Jami' al-Kabir (Buza'a)
Buza'a, Syria
Buza'a (also spelled Biza'a and Bza'a) is a small town in the hinterland of Aleppo, approximately 40 kilometers northeast of the city. It has a long history, having been a Byzantine settlement which fell to the Muslim armies in the year 12 AH. The mosque is thought to have been first founded during the reign of 'Umar ibn al-Khattab (r. 634-644/13-23 AH). An inscription on its minaret indicates that this structure was rebuilt under the Mamluks in 1355-1356/756 AH. The mosque has been renovated numerous times since then.

The mosque consists of an open courtyard and a prayer hall on its south side. The prayer hall has an older part (close to the qibla) and a newer annex, built into what was once the courtyard. The older part of the prayer hall has a lower ceiling, supported by squat pillars. Eighteen small domes cover the central bays.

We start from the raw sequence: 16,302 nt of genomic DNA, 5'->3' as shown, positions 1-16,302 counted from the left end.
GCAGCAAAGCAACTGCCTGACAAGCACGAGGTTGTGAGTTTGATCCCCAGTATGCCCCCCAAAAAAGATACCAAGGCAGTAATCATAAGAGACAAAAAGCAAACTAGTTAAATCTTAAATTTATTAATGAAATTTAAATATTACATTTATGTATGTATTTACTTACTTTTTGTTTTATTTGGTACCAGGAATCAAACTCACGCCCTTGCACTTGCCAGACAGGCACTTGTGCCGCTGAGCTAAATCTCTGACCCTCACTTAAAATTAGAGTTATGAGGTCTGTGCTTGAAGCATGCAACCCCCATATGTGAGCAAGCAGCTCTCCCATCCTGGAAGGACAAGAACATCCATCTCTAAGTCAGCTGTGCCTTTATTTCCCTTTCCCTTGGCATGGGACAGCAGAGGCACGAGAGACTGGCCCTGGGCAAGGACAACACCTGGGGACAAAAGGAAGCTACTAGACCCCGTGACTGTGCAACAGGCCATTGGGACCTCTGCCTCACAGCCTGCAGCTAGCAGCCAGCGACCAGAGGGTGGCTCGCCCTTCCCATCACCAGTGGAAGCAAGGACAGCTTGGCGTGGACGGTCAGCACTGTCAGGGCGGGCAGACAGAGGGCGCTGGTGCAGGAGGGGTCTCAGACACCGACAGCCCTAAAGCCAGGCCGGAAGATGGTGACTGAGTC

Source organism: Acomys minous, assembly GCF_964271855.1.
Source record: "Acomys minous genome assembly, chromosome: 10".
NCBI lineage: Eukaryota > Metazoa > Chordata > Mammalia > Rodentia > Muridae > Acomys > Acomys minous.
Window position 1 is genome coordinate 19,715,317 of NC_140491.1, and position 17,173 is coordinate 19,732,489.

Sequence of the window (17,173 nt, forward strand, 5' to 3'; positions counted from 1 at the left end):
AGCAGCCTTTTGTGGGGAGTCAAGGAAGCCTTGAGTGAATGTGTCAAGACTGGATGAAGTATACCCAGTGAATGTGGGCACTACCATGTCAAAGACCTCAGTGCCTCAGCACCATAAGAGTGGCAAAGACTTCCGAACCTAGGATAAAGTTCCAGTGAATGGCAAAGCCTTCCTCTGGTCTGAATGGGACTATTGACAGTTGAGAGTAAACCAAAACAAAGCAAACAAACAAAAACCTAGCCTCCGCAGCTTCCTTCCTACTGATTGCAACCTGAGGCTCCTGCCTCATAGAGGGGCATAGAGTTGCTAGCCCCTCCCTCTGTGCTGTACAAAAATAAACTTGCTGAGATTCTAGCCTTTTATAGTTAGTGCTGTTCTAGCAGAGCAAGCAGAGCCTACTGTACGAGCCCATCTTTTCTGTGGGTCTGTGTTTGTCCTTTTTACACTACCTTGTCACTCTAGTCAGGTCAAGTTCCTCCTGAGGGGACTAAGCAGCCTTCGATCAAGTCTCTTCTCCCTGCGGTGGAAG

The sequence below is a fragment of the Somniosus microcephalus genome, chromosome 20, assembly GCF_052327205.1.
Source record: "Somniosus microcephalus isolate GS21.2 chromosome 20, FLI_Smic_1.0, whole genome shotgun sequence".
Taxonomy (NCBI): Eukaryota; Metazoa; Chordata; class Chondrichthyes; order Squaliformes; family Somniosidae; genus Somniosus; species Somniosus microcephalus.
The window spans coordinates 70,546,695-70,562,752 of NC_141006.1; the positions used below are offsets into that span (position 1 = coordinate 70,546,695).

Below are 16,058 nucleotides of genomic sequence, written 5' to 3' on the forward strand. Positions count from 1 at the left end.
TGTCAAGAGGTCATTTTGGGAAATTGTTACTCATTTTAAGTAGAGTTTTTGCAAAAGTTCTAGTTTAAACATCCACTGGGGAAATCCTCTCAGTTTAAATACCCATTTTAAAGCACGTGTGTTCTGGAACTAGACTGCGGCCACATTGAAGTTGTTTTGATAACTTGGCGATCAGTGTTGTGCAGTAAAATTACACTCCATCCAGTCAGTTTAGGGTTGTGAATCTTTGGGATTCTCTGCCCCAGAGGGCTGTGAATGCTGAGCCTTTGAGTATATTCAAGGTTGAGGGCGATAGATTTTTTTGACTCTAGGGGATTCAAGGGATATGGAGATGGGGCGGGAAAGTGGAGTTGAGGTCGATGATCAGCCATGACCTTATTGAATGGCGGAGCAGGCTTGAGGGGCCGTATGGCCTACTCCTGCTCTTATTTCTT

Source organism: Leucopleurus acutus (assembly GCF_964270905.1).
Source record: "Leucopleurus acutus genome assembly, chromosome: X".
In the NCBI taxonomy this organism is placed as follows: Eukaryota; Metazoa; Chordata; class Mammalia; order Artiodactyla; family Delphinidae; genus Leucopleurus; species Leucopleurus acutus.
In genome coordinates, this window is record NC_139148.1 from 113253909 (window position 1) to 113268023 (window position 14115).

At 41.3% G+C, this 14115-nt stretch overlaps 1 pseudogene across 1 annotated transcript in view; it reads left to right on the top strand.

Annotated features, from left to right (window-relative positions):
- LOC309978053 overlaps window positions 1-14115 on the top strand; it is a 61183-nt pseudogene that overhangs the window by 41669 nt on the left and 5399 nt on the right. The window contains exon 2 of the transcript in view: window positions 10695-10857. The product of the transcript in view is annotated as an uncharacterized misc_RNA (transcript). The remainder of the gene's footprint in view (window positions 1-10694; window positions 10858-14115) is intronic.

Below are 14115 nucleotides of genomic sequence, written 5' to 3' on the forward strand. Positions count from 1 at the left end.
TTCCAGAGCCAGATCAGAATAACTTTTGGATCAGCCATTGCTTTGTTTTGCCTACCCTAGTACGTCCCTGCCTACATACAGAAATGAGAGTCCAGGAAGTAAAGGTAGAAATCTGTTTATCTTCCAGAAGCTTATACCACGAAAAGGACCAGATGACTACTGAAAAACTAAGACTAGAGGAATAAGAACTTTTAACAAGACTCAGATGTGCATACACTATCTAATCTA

The minaret of the mosque is a square tower situated in the northwestern corner of complex, along the street side of the courtyard.


Sources:

Meinecke, Michael. Die Mamlukische Architektur in Ägypten Und Syrien (658/1250 Bis 923/1517), 2:223 (Cat. 19B/7). 2 vols. Glückstadt: J. J. Augustin, 1992.

الجامع الكبير في بزاعة بريف حلب من اهم معالم العهد الراشدي. عنب بلدي, 15 شبط 2019
 (موقع مؤرشفhttps://www.enabbaladi.net/archives/281616

Location
Buza'a, Syria
Images & Videos
Events
minaret rebuilt in 1355-1356/756 AH
originally founded ca. 634-644/13-23 AH
Style Periods
1299-1922
1250-1517
661-750
Variant Names
Jami' al-Kabir (Buza'a)
Transliterated
جامع بزاعة الكبير
Alternate
Jami' Buza'a al-Kabir
Transliterated
Jami' Biza'a al-Kabir
Alternate transliteration
The Great Mosque of Buza'a
Translated
Building Usages
mosque
religious